Getting to Know Your Protagonist and Character Development

Getting to Know Your Protagonist and Character Development

Getting to Know Your Protagonist and Character Development

When it comes to writing a story, one of the most important things I’ve found from my experience is to know your character. I was taught at university that it's all well and good knowing what they look like, but when it comes to their development and major plot-points within a story line, you don’t want their reaction to be something a reader could consider as “out of character”. An author needs to be within their protagonists head. They need to know all of their ins and outs, what makes them tick, every nook, cranny and crevice of their mind. This all seems valid as one of the main aims of an author is to make a reader believe in their character, something not easily done without knowing them completely.

So what is the best way to do this? The process I was taught is pretty simple, you ask yourself key questions about your character, building up their backstory completely in your mind. Take a look at a couple of core questions:


  • What is their name?

  • What do they look like?

  • Where did they grow up?

  • What is their biggest fear?

  • What is their ambition?

  • What are their flaws?

  • How do they perceive others?

  • How do others perceive them?

  • Describe their childhood

  • Has there been any defining moments within their life?


I’ll admit the first couple are very top level, but as you delve down within your character you may discover things about them that could affect their decision making process further down the line. Often the deeper details (such as a childhood trauma that contributes to their personality today) are never even shared or mentioned within a story, but their influence is still their within their personality and character.

There is a distinct difference between knowing your character and developing it. It’s good to have an understanding of who your protagonist is, but you also need to understand how that character can/will change due to their environment and plotline influences. As an example, a character with great greed may not see a person of need and give them part of his wealth. They may need some defining event, a character testing moment in which the outcome is not as they expected. Only then would they see a difference needing to be made within themselves and adjust as so. You have known your character as greedy, yet circumstance or plot device has caused them to change. That is a form of character development.

Granted, this doesn’t apply to every situation. It completely depends on what type of story or style you wish you write. For example, your story could be plot driven rather than character driven. When trying to define either of these terms it becomes difficult as many writers, authors and websites have their own understanding. Here is how I view them from my own research:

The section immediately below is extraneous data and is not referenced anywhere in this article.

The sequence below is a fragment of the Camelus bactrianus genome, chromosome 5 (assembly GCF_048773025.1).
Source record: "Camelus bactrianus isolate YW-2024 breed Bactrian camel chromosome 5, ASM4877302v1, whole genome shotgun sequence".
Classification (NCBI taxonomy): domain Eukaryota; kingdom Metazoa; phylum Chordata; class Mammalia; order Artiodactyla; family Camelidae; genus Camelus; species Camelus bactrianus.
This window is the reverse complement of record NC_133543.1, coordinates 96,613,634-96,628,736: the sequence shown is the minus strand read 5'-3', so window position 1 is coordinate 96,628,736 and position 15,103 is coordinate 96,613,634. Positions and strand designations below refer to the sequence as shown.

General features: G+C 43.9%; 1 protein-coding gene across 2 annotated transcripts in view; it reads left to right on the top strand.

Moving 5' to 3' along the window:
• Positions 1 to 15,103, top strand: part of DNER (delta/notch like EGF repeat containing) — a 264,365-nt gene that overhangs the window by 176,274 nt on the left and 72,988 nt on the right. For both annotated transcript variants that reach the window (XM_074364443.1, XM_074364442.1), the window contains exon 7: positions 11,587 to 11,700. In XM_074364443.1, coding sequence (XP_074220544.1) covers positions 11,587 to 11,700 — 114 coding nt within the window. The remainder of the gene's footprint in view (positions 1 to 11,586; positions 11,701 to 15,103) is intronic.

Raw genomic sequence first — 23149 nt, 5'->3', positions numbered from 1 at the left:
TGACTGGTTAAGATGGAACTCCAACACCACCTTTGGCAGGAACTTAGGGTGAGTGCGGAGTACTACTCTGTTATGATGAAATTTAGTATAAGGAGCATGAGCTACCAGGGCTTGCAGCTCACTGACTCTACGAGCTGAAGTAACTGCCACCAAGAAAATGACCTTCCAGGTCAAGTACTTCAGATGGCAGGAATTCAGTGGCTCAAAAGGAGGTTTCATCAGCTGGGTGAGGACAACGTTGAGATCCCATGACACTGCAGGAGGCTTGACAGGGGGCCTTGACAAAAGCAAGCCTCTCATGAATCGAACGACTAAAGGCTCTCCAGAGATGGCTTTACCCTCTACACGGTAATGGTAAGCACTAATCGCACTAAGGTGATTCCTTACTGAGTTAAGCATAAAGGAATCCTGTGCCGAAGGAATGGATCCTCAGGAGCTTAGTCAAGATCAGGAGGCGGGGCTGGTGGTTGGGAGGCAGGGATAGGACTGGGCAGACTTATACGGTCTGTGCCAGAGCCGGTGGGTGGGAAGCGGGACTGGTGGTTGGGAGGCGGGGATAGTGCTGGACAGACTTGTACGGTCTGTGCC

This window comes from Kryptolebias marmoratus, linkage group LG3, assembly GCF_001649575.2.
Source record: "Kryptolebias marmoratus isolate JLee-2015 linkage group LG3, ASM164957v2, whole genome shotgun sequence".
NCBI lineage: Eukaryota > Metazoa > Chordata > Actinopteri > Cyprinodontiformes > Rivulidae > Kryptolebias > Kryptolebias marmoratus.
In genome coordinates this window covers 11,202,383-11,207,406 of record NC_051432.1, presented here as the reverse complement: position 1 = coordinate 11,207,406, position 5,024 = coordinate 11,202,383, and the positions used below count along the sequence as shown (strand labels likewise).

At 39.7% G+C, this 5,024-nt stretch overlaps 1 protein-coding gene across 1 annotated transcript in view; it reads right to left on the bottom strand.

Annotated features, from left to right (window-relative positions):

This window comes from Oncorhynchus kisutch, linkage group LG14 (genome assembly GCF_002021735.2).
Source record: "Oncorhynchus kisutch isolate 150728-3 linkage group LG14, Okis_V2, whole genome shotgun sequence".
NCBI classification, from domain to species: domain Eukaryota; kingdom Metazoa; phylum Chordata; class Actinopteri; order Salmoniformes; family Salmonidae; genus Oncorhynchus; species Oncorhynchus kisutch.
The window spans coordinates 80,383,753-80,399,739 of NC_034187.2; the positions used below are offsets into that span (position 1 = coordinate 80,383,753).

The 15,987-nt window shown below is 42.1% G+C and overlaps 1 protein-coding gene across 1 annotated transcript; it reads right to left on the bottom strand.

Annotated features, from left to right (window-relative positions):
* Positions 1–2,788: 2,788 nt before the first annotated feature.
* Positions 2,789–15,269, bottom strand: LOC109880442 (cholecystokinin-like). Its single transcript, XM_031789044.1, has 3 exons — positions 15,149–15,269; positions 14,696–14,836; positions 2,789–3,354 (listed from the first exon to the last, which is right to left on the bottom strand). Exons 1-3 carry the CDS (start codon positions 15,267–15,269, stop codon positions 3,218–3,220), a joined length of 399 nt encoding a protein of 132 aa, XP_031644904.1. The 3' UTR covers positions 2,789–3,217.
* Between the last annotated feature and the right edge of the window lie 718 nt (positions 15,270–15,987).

Plot driven – To do with external conflict. Characters are there to move a plot from one point to another to a predetermined end. This tends to be common within mystery, crime, fantasy and romance genres e.g. the boy will get the girl.

Character driven – To do with internal conflict. Here, we are more concentrated on the character and their decisions and choices, which can make for a more unpredictable ending. If Neville Longbottom swapped places with Harry Potter the outcome of the ending I believe would have been very different due to their very different personalities and circumstances (An aspect of the story I’ve found to be heatedly debated on the internet! Go figure).

Personally, I find character driven stories a more interesting read, because I enjoy it when the protagonist is complicated, flawed and thus more believable. I feel I get to know them more and because of this I am able to relate them better, finding the story much more exciting to read.

If your views differ, I’d be happy to hear your thoughts and discuss them! It would be interesting to see which you feel makes for a better read. When I was researching into characterisation and development one phrase that really jumped out at me was from Writer’s Digest where they stated “Compelling characters are not cogs in the machine of your plot; they are human beings to whom the story happens.” Something that I will definitely try to keep in mind when writing, understanding that not every person reacts the same way within a situation. I plan on diving deeper into the idea of characterisation and how I am going to create my own soon and this entire post has now got me thinking about which makes for a better story coming first: the character or the plot?

About Jenny Eckloff

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  1. Writing a book is like being a god in a small dosis. You create your world but you also rule its fate. Great piece of work here! +1

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